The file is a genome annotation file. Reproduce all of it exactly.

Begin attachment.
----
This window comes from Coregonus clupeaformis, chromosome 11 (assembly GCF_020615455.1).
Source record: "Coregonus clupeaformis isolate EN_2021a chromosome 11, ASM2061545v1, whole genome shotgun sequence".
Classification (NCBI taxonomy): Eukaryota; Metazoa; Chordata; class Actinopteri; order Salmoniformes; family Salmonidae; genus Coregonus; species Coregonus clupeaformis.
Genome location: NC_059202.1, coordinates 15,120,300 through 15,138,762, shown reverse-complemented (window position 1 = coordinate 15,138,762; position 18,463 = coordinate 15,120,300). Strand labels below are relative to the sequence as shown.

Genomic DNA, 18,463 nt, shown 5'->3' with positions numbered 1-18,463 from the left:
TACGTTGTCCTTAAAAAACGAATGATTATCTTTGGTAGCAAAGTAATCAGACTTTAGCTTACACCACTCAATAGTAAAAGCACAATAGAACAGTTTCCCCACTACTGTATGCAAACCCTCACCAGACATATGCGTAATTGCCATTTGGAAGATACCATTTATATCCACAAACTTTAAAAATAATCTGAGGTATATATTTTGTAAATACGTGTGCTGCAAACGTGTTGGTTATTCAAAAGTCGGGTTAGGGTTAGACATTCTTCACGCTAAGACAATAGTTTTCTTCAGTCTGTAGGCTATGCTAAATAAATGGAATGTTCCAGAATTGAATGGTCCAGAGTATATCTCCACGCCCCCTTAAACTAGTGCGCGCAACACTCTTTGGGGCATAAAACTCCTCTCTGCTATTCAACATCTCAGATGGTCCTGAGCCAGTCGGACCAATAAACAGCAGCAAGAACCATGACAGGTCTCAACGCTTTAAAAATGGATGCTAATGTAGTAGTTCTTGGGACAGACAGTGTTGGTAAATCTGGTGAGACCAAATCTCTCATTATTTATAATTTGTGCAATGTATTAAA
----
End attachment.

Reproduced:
This window comes from Coregonus clupeaformis, chromosome 11 (assembly GCF_020615455.1).
Source record: "Coregonus clupeaformis isolate EN_2021a chromosome 11, ASM2061545v1, whole genome shotgun sequence".
Classification (NCBI taxonomy): Eukaryota; Metazoa; Chordata; class Actinopteri; order Salmoniformes; family Salmonidae; genus Coregonus; species Coregonus clupeaformis.
Genome location: NC_059202.1, coordinates 15,120,300 through 15,138,762, shown reverse-complemented (window position 1 = coordinate 15,138,762; position 18,463 = coordinate 15,120,300). Strand labels below are relative to the sequence as shown.

Genomic DNA, 18,463 nt, shown 5'->3' with positions numbered 1-18,463 from the left:
TACGTTGTCCTTAAAAAACGAATGATTATCTTTGGTAGCAAAGTAATCAGACTTTAGCTTACACCACTCAATAGTAAAAGCACAATAGAACAGTTTCCCCACTACTGTATGCAAACCCTCACCAGACATATGCGTAATTGCCATTTGGAAGATACCATTTATATCCACAAACTTTAAAAATAATCTGAGGTATATATTTTGTAAATACGTGTGCTGCAAACGTGTTGGTTATTCAAAAGTCGGGTTAGGGTTAGACATTCTTCACGCTAAGACAATAGTTTTCTTCAGTCTGTAGGCTATGCTAAATAAATGGAATGTTCCAGAATTGAATGGTCCAGAGTATATCTCCACGCCCCCTTAAACTAGTGCGCGCAACACTCTTTGGGGCATAAAACTCCTCTCTGCTATTCAACATCTCAGATGGTCCTGAGCCAGTCGGACCAATAAACAGCAGCAAGAACCATGACAGGTCTCAACGCTTTAAAAATGGATGCTAATGTAGTAGTTCTTGGGACAGACAGTGTTGGTAAATCTGGTGAGACCAAATCTCTCATTATTTATAATTTGTGCAATGTATTAAA